The loop-2, track-2 bus 22 bt, in one embodiment, interfaces with a bus crossover bc. This allows the loop-2, track-2 bus 22 bt to interface or interconnect with the loop-2, track-1 bus 21 bt of the return/bus panel 112 when the bus panel 110 is mated with the return/bus panel 112. As a result, tubing laid out in the loop-2, track-2 bus 22 bt and then extending along the bus crossover bc can then be routed into the track 50-t of the lateral run panel 50 via a lateral run crossover 120. This is an arcuate track that connects the loop-2, track-1 bus 21 bt and the loop-2, track-2 bus 22 bt of an adjacent bus panel 110 to the lateral run 50-t of the lateral run panels 50.
Also provided in the return/bus panel 112 are u-turn or return tracks 122. These allow tubing that is laid in the tracks 50-t of the lateral run panels 50 to form a u-turn and thus continue its serpentine path in the next track 50-t of the lateral run panels 50.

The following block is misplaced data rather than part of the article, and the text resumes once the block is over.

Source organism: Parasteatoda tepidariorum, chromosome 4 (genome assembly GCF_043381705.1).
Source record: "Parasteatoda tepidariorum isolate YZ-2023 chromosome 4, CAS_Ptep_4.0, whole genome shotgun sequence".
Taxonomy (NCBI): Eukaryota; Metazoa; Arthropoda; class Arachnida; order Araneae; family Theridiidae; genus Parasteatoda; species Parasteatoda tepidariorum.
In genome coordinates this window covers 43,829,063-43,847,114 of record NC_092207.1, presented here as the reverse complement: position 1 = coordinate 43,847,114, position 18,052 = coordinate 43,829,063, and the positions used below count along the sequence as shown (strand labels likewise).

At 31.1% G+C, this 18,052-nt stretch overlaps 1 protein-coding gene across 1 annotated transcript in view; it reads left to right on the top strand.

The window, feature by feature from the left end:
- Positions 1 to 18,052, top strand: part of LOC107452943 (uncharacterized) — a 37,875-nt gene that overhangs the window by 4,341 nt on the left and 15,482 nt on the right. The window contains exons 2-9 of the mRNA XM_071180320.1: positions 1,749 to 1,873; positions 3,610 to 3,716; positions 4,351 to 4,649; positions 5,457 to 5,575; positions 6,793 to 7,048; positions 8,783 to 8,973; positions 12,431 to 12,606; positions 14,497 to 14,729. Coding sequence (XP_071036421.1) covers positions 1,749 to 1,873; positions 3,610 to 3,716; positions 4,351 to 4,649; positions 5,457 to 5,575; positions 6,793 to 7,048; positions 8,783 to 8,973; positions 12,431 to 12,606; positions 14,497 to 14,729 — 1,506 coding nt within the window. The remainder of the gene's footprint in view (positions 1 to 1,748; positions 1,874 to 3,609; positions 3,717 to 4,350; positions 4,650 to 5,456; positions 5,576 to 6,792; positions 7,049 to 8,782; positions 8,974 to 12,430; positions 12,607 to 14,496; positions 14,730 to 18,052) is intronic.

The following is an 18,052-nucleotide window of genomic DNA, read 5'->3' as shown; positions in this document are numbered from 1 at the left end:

Also provided are return crossovers 124 that enable routing between the return and the loop-2, track 1 21 bt and loop-1, track-2 bus 12 bt.
Finally, second return track crossovers 126 are further provided that allow for routing between the return 50-t and the loop-1, track-1 bus 11 bt of the return bus/track panel 112.
In the preferred embodiment, the lateral run crossovers 120 and the return crossovers 124 extend in either direction so that tubing can be routed either into and/or out of each of the tracks 50-t of the lateral run panels 50, or from either direction.
Further, the second return crossovers 126 can also be routed in either direction in one embodiment. However, in the illustrated embodiment, the second return crossovers 126 allow routing only in one direction, that is, toward the center of the return/bus panel 112.
In the illustrated embodiment, the manifold/control assembly 60 supports two separate circuits for heating the room. Specifically, the corresponding tubing for the two circuits is laid out in a bus panel 110 in each of the four tracks. In the illustrated example, a first circuit or loop is laid out in the loop-1 tracks 11 bt, 12 bt, whereas a second loop is laid out in a bus tracks 21 bt, 22 bt.